2. Larry Motuz
    March 6, 2015 at 5:11 pm

    What microeconomics ignores is that all consumption — whether that of the ‘firm’ or of the ‘consumer’ (an artificial distinction since both use goods and services) — is that all use of anything occurs to obtain tangible, measurable benefits. For the ‘firm’, that ‘benefit’ is generally able to be measured in monetary units. For the ‘consumer’, that is not the case, especially since, as a life form, the ‘needs’ for different kinds of benefits in minimal amounts throw out any assumptions that ‘consumers’ can be ‘indifferent’ o what they are consuming over a broad range of ‘consumables’.

    I am puzzled that most economists do not seem to understand that this is self-evident.

  3. BC
    March 6, 2015 at 7:19 pm

    Corporate revenues are growing at 2-2.5% as are the trend rates of nominal GDP since 2007 and money supply less bank cash assets/reserves. Productivity is decelerating rapidly because of the record low for labor’s share of GDP and net flows to the financial sector equaling total annual GDP growth.

    Firms are now consuming equity capital by borrowing trillions of dollars at 3-4% to buy back equity shares to reduce equity float in order to report growth of earnings to keep share prices rising so as to ensure stock option grants and other related executive compensation schemes. Were the trend of buybacks to continue (which it won’t) at the rate of buybacks to market cap and GDP, the S&P 25-100 (revenues equivalent to 40-75% of US GDP) would become private entities by the 2030s.

    In this secular context, firms will likely accelerate automation of labor without net replacement, all the while continuing to borrowing at low rates to buy back shares with revenues growing at 2% or perhaps not at all. There is no incentive to increase capacity or labor share or its deepening under these conditions.

    http://www.oxfordmartin.ox.ac.uk/downloads/academic/The_Future_of_Employment.pdf

    Therefore, it follows that perhaps half or even more of paid employment today will be eliminated without net replacement in the next 10-20 years by the accelerating advances in intelligent systems, Big Data analytics, bioinformatics, biometrics, telepresence, robotics, etc.

    Thus, in a debt-money-based system in which the vast majority of households rely upon their subsistence purchasing power from earned income or taxes on, and transfers from, the earned income of the working class, a loss of paid employment and purchasing power by definition means the end of growth of productivity and the mass-consumer capitalist system of division of labor, income distribution, and ownership of the means of production.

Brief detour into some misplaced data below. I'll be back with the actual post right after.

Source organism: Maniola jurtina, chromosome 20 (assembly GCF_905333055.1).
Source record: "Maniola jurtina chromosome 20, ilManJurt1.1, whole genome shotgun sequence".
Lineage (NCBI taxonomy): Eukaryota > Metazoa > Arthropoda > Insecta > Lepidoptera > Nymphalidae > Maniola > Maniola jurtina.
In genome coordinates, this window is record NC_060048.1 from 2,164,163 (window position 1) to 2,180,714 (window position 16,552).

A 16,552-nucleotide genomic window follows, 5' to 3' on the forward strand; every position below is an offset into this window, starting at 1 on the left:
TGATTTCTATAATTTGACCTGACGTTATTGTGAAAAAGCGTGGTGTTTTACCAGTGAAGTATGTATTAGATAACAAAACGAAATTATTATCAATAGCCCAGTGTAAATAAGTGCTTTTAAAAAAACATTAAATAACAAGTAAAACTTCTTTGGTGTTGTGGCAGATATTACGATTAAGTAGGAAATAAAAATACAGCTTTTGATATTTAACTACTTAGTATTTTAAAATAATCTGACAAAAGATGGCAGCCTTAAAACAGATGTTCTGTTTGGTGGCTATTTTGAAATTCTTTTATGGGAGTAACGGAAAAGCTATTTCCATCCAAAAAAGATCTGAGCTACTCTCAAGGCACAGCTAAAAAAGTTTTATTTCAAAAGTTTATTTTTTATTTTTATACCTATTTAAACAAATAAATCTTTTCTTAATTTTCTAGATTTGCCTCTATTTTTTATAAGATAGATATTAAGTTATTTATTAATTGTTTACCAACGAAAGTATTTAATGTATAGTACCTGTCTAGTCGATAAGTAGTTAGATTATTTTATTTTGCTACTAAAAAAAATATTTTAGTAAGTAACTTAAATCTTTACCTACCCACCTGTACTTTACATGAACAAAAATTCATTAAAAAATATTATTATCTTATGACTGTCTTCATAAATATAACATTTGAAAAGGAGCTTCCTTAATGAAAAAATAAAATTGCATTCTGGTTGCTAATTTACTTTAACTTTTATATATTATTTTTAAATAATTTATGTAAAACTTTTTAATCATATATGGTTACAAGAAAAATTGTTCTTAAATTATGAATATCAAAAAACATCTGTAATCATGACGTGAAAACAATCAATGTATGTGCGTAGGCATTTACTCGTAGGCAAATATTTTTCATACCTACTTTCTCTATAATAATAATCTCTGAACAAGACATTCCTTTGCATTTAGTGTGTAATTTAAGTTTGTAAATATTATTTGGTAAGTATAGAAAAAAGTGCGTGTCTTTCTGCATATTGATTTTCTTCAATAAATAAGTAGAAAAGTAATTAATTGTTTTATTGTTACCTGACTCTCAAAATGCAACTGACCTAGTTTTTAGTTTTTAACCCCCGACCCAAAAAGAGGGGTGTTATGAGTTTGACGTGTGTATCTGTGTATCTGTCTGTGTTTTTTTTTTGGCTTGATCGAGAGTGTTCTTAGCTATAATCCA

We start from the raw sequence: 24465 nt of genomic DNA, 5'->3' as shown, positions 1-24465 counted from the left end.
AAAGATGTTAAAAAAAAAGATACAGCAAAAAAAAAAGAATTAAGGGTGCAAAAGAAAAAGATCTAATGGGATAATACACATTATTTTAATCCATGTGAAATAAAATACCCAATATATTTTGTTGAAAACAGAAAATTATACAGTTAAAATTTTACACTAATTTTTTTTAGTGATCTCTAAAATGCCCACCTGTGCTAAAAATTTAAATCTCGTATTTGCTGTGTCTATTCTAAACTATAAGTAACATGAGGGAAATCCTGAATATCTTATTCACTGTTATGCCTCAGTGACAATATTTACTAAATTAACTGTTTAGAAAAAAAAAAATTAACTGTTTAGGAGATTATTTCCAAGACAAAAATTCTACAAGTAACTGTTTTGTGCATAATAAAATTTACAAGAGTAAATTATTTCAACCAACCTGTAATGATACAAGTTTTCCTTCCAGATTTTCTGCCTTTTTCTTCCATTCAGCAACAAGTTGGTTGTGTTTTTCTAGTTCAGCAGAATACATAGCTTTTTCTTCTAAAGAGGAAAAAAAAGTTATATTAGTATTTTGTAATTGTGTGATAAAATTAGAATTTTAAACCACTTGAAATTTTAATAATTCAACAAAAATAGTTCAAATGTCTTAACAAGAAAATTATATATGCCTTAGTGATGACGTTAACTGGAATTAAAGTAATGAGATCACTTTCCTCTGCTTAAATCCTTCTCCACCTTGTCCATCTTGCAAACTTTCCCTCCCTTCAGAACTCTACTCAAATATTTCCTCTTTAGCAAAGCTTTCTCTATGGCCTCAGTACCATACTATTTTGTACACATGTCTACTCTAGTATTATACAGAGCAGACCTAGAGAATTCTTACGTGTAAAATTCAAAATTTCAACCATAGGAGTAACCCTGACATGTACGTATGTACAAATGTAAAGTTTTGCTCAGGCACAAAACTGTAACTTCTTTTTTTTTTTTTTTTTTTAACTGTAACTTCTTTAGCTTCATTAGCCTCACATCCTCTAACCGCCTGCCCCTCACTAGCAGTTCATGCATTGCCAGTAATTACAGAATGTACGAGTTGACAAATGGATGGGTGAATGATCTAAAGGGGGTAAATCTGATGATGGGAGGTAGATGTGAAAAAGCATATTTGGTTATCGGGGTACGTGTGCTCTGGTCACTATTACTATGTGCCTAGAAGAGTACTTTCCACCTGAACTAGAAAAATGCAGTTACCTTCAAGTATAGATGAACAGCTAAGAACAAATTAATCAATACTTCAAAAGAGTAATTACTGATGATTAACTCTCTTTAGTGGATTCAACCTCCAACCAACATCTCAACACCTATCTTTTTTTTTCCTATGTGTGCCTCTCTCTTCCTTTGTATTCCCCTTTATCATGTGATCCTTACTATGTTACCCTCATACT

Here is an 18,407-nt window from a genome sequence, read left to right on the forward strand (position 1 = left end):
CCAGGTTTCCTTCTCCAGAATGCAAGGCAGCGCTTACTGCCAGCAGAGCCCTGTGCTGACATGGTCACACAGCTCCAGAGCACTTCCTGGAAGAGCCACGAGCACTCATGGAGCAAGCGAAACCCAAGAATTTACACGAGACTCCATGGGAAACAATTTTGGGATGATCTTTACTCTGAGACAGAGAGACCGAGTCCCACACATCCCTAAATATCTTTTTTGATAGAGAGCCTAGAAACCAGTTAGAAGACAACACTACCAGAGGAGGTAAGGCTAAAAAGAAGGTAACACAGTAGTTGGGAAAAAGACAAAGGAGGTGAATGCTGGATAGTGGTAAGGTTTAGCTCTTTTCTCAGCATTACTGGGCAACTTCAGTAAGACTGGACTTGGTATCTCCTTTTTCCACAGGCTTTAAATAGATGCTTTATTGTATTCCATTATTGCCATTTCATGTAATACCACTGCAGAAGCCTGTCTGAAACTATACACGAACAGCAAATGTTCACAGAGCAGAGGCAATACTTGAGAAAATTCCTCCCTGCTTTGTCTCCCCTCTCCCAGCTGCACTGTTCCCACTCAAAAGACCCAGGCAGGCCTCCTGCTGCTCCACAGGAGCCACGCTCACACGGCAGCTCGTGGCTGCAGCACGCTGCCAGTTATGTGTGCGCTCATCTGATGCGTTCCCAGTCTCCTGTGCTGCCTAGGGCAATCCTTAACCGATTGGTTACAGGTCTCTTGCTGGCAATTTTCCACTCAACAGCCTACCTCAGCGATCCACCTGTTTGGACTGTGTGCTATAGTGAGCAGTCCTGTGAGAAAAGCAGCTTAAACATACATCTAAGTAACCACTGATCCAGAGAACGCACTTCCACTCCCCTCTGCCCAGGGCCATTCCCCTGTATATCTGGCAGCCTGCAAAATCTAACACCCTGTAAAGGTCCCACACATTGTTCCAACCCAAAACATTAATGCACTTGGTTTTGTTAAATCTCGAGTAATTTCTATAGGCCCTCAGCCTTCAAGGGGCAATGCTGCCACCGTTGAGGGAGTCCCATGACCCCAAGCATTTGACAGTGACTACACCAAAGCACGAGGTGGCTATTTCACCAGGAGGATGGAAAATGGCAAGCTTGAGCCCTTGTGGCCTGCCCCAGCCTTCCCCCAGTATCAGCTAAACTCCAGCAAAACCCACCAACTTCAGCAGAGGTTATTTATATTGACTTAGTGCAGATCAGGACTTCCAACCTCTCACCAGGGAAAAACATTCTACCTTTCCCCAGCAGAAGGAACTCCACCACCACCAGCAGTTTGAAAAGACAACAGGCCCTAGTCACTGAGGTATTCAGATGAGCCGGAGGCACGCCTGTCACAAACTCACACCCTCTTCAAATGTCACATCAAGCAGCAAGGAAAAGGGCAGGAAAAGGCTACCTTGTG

Worse, without a replacement for after-tax and -debt service purchasing power as a consequence of loss of same from earned income, the system risks collapse along with the loss of faith in, credibility, legitimacy, and viability of the social, economic, financial, and political institutions that have arisen as a consequence of, and are dependent upon, the perpetual growth per capita of population, profits, capital formation, and consumption of resources, goods, and services.

    Current uneconomic schools of thought are ill equipped to even acknowledge the foregoing conditions, let alone understand them and thus inform us and propose viable approaches to permit the society to adapt successfully to the once-in-history effects of Peak Oil, LTG, population overshoot, the end of growth and so-called capitalism, and accelerating automation and elimination of paid employment and purchasing power for the bottom 80-90% of households.

  4. March 9, 2015 at 3:24 am

    D S Wilson (biologist in SUNY Binghampton) has a new book on multilevel or group selection, which is a concept very similar to what Keynes discussed in his quote. Wilson has been writing on this since the 70’s. (I once met with up there to discuss grad school; i figured I had only a 50% chance since he had only one spot and there was a nother good candidate, so I very wisely decided to spend the money my parents had given me to cover the application fee—I had it all done—on something else). Also he wanted me to do computer simulations and I wanted a math based project. He’s a very nice person. This idea is also called the ‘superorganism’ theory—eg a bacteria, and an ecosystem, and even the earth is a superorganism. Maybe even subatomic particles are (and some theories of this exist). Even Darwin was open to some ideas of superoganisms; the prominent enemy of this theory recently has been Richard Dawkins.